BY MARK HUME originally appearing in The Globe and Mail
The great divide over the Site C hydroelectric project on the Peace River was evident at an energy conference in Vancouver last week when two former British Columbia premiers expressed polar opposite views.
Mike Harcourt, New Democratic premier from 1991 to 1996, said the project is “a disaster” that should be abandoned, even though billions of dollars have already been spent on it.
“You cut your loss at $2-billion or you go ahead and blindly build” and end up $15-billion to $19-billion in the hole, he said, predicting massive cost overruns.
But Gordon Campbell, Liberal premier from 2001 to 2011, took the stage the next day and urged the province to stay the course on the controversial project, which is currently estimated to cost about $9-billion. “I remain for Site C,” said Mr. Campbell, who first announced the dam was going ahead at a news conference in 2010, using the imposing W.A.C. Bennett dam on the Peace River as a dramatic backdrop.
Mr. Campbell believes, as does B.C. Premier Christy Clark, that energy demand is climbing rapidly and over the 100-year life of the project, it will be a profitable venture that benefits taxpayers.
BC Hydro has said it will take 70 years to pay off the debt – but that’s assuming the cost overruns predicted by Mr. Harcourt don’t materialize.
However, a paper by Bent Flyvbjerg, a professor of major program management at Oxford University’s Said Business School, strongly supports the view expressed by Mr. Harcourt. Prof. Flyvbjerg looked at megaprojects globally in 2014 and found that almost all had budget overruns, fell behind schedule and did not produce the benefits promised.
Despite those problems, he found that there is a boom in megaprojects around the world. Governments, it seems, just can’t get enough of them.
And his analysis of what drives projects such as Site C may make B.C. taxpayers start to feel nervous.
Prof. Flyvbjerg said there are “four sublimes” that explain why megaprojects are so attractive to decision makers.
One of the key motivations is known as the “political sublime,” which Prof. Flyvbjerg describes as “the rapture politicians get from building monuments to themselves and their causes.”
He said megaprojects “lend an air of proactiveness to their promoters,” and draw a lot of media attention, “which appeals to politicians who seem to enjoy few things better than the visibility they get from starting megaprojects.”
Other motivations are technological, the thrill engineers get from undertaking big projects; economic, “the delight business people and trade unions get from making lots of money and jobs off megaprojects”; and aesthetic, “the pleasure designers and people who appreciate good design get from building, using and looking at something very large.”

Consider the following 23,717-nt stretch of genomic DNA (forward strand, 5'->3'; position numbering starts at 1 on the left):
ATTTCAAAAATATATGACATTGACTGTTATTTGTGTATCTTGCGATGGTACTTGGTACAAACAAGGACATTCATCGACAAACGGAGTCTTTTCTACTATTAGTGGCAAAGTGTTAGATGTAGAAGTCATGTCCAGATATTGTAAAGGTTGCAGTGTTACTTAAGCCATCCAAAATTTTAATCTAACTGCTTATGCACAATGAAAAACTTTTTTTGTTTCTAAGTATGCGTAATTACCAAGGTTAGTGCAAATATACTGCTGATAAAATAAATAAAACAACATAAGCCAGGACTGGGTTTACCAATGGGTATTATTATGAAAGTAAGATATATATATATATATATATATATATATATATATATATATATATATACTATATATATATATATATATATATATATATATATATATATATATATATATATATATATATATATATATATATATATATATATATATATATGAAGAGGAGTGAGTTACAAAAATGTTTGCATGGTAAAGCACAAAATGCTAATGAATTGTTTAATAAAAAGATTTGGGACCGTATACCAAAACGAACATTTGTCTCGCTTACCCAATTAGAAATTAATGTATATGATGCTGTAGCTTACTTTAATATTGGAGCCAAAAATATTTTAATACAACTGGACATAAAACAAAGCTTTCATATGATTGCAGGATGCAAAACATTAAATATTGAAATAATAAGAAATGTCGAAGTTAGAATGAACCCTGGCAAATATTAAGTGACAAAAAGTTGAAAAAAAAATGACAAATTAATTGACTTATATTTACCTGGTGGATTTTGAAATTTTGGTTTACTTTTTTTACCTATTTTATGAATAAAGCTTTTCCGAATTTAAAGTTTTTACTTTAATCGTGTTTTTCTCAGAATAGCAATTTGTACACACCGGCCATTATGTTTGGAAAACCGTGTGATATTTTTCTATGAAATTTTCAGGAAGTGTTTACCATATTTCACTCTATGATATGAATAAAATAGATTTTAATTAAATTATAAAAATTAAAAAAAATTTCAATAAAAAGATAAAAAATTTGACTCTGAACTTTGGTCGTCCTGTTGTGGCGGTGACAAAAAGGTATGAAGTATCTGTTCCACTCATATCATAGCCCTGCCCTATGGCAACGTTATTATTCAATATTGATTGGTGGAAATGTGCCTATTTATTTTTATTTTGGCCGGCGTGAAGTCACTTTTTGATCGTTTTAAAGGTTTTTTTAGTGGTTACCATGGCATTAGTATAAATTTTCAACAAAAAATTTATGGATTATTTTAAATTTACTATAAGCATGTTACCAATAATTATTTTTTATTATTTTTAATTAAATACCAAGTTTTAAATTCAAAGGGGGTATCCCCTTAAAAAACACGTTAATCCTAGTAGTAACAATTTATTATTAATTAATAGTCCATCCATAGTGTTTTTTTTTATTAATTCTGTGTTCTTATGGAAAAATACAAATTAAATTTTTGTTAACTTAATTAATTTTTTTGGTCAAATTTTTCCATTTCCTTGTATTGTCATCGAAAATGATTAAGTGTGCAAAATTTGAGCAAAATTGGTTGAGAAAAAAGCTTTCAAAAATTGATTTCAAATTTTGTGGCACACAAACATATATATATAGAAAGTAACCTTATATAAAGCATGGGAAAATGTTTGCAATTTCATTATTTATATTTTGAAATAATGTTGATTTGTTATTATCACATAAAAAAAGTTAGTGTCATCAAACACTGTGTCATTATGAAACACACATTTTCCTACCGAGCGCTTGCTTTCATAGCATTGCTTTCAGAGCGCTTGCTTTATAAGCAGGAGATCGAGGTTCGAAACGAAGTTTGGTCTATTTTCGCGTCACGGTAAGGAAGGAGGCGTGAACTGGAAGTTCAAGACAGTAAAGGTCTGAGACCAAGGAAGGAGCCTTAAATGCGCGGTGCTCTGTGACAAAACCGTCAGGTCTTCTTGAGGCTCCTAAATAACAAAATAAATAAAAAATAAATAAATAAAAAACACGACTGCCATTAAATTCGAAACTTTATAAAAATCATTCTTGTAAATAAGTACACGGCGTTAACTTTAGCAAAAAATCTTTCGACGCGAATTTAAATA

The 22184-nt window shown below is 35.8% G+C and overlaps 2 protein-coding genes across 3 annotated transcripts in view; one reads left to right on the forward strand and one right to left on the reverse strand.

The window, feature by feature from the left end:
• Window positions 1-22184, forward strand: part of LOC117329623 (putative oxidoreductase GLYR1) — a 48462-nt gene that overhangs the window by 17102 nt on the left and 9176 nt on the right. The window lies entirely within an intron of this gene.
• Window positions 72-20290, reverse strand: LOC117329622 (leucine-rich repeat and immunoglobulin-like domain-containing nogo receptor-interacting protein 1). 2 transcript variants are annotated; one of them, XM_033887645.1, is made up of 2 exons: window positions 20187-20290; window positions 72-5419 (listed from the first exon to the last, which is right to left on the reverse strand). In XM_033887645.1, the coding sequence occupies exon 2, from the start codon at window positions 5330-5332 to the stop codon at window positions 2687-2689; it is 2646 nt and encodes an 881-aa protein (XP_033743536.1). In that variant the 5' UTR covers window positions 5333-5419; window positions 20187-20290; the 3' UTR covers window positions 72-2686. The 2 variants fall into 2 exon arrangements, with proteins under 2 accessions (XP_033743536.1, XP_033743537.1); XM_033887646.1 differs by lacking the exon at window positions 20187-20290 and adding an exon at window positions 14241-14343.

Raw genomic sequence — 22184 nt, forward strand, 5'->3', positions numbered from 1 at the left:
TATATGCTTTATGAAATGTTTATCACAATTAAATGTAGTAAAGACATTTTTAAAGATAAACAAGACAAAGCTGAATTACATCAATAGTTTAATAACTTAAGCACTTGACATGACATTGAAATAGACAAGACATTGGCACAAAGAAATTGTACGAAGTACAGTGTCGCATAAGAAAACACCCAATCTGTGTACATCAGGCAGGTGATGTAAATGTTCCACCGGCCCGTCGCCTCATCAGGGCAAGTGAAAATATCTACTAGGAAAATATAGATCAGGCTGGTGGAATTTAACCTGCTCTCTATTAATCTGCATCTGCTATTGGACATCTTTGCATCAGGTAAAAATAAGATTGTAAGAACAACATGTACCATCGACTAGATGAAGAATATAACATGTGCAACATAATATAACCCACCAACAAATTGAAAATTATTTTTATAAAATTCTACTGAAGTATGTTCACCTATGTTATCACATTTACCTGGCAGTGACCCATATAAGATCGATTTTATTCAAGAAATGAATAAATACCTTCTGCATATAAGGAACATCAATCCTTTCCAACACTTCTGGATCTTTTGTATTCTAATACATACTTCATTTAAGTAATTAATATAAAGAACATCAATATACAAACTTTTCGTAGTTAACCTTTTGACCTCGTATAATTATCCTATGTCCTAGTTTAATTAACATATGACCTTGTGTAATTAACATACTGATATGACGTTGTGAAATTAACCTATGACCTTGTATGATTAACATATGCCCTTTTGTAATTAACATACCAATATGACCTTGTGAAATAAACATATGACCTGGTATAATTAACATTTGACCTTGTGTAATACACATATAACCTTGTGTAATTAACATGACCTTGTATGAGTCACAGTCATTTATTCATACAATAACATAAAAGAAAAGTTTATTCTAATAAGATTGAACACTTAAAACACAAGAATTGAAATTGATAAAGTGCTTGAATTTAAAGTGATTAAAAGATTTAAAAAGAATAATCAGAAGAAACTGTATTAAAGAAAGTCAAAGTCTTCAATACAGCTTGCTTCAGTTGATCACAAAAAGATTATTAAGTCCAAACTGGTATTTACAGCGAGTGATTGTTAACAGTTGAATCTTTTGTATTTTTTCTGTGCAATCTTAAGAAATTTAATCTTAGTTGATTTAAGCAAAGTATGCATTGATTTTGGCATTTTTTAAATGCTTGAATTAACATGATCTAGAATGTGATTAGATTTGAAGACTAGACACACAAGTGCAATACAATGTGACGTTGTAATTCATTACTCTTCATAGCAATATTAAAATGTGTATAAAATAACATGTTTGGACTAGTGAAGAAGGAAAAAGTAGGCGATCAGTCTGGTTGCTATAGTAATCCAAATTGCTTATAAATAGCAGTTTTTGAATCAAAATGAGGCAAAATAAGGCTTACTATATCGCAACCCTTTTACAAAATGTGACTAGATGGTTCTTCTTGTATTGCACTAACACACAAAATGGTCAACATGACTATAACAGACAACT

Prof. Flyvbjerg said those four motivators create strong coalitions of stakeholders who benefit from megaprojects and who push them, even if they don’t make economic sense.
He adds that sometimes megaprojects succeed in fulfilling all the dreams they come packaged with. But that is rare.
“Success in megaproject management is typically defined as projects being delivered on budget, time and benefits,” he writes. “If, as the evidence indicates, approximately one out of 10 megaprojects is on budget, one out of 10 is on schedule, and one out of 10 is on benefits, then approximately one in a thousand projects is a success, defined as on target for all three.”
Prof. Flyvbjerg said his “iron law” of megaprojects is that they will be: “Over budget, over time, over and over again.”
Harry Swain, former chair of the federal-provincial joint review panel that held public hearings into the Site C project, stated in a newspaper commentary in June that the dam’s hydro power is not needed domestically and likely can’t be sold profitably outside B.C. because demand is flat and prices don’t match production costs.
“BC Hydro is going hell for leather in pursuit of a wildly unprofitable project that will cost us, its owners, billions,” he wrote. “And that’s without accounting for more ‘significant adverse environmental effects’ than any project that has ever been approved before.”
That sounds more like the kind of failed megaproject that Mr. Flyvbjerg describes, and Mr. Harcourt predicts, than the great success Mr. Campbell and Ms. Clark foresee.
Read the original article in The Globe and Mail.